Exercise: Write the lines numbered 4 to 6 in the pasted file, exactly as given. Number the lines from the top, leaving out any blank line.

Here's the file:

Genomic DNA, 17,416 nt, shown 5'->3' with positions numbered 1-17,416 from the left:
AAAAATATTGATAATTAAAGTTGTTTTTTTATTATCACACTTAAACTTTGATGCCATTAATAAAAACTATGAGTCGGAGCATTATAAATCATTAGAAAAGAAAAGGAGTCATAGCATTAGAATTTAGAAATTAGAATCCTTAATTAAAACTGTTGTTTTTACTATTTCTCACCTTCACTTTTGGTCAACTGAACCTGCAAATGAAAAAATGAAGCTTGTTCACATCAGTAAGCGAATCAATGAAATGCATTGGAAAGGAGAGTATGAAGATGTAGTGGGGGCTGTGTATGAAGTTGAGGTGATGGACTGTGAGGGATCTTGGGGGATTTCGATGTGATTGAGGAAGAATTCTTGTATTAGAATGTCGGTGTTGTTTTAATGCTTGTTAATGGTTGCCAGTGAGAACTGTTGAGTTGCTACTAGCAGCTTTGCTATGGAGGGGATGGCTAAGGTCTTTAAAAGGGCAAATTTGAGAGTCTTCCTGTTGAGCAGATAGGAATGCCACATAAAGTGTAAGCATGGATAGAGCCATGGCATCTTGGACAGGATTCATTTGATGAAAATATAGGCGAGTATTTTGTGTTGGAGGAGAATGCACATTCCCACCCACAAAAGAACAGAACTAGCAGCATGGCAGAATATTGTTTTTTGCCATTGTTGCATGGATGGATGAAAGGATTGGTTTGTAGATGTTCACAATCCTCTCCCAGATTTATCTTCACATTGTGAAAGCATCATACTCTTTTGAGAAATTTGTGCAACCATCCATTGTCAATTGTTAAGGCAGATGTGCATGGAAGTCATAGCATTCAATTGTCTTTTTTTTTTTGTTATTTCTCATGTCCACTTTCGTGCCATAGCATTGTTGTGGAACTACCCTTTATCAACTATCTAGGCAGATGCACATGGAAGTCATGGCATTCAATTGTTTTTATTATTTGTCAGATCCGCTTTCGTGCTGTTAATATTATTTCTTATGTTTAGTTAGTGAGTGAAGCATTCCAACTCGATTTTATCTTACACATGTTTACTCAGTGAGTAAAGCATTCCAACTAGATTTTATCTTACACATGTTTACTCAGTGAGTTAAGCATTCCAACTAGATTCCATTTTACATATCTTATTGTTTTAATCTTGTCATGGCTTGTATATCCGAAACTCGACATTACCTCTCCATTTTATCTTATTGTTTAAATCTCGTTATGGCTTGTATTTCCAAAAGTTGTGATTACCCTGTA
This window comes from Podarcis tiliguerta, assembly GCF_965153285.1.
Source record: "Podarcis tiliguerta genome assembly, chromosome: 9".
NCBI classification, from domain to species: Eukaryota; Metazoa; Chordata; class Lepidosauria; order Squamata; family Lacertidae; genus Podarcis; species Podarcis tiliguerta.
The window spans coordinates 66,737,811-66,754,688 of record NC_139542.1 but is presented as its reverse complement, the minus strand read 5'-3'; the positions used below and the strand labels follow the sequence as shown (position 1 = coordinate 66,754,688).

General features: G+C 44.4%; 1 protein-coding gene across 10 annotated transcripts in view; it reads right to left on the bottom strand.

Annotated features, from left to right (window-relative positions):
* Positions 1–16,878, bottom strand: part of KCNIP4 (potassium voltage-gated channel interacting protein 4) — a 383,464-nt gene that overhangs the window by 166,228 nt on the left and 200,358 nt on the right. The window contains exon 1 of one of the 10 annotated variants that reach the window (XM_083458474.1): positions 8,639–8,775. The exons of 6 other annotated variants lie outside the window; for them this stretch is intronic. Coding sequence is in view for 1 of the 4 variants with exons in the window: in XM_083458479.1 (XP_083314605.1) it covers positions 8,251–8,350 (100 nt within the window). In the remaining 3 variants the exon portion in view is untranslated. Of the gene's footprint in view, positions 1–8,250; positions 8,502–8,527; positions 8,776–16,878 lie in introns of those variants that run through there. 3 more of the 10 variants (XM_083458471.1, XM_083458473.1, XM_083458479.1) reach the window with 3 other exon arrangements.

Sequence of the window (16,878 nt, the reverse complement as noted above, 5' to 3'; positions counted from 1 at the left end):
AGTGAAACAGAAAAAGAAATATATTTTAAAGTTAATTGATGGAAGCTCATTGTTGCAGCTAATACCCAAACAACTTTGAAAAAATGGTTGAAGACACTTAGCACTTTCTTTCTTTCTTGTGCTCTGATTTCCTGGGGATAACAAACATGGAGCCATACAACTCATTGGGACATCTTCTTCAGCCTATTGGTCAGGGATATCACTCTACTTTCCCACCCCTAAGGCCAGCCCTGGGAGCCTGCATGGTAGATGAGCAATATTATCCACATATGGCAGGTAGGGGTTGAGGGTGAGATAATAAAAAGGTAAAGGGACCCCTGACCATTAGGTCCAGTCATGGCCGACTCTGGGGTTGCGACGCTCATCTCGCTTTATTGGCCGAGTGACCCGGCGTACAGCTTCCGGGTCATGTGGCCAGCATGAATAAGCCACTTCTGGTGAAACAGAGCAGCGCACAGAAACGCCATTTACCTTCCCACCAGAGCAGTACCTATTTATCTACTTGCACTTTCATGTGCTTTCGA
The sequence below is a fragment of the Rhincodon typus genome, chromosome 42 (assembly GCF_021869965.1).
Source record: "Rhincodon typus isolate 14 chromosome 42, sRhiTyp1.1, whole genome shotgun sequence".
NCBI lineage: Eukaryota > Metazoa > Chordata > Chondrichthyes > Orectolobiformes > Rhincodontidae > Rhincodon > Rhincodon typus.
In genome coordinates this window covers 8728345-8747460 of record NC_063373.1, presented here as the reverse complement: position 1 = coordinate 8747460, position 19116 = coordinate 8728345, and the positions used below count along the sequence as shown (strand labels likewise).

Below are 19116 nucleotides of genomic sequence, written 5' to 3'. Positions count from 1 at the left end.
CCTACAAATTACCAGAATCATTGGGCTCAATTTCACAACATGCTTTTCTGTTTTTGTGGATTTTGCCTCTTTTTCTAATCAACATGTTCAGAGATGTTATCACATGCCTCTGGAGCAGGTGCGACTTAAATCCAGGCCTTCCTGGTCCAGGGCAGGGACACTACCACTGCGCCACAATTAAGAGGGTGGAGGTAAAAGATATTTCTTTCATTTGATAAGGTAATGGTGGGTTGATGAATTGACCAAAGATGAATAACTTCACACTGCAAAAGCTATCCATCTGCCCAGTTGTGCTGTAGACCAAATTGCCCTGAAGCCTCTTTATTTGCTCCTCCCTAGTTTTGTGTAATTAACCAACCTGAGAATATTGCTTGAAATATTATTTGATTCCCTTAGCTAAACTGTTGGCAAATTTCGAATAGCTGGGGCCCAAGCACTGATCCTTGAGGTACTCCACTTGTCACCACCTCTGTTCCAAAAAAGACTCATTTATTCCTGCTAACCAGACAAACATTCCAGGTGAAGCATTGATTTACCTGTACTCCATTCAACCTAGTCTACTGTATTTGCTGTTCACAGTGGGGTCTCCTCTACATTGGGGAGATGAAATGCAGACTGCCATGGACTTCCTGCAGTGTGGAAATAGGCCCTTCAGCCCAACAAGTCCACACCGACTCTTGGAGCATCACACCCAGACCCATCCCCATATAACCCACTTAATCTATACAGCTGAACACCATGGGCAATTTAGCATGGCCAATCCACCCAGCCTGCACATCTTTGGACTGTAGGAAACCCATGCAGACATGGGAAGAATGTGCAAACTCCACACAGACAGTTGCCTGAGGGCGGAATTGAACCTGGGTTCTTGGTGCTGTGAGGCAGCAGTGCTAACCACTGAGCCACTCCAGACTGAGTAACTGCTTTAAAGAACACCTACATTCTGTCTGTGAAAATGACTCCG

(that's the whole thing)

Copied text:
Source record: "Podarcis tiliguerta genome assembly, chromosome: 9".
NCBI classification, from domain to species: Eukaryota; Metazoa; Chordata; class Lepidosauria; order Squamata; family Lacertidae; genus Podarcis; species Podarcis tiliguerta.
The window spans coordinates 66,737,811-66,754,688 of record NC_139542.1 but is presented as its reverse complement, the minus strand read 5'-3'; the positions used below and the strand labels follow the sequence as shown (position 1 = coordinate 66,754,688).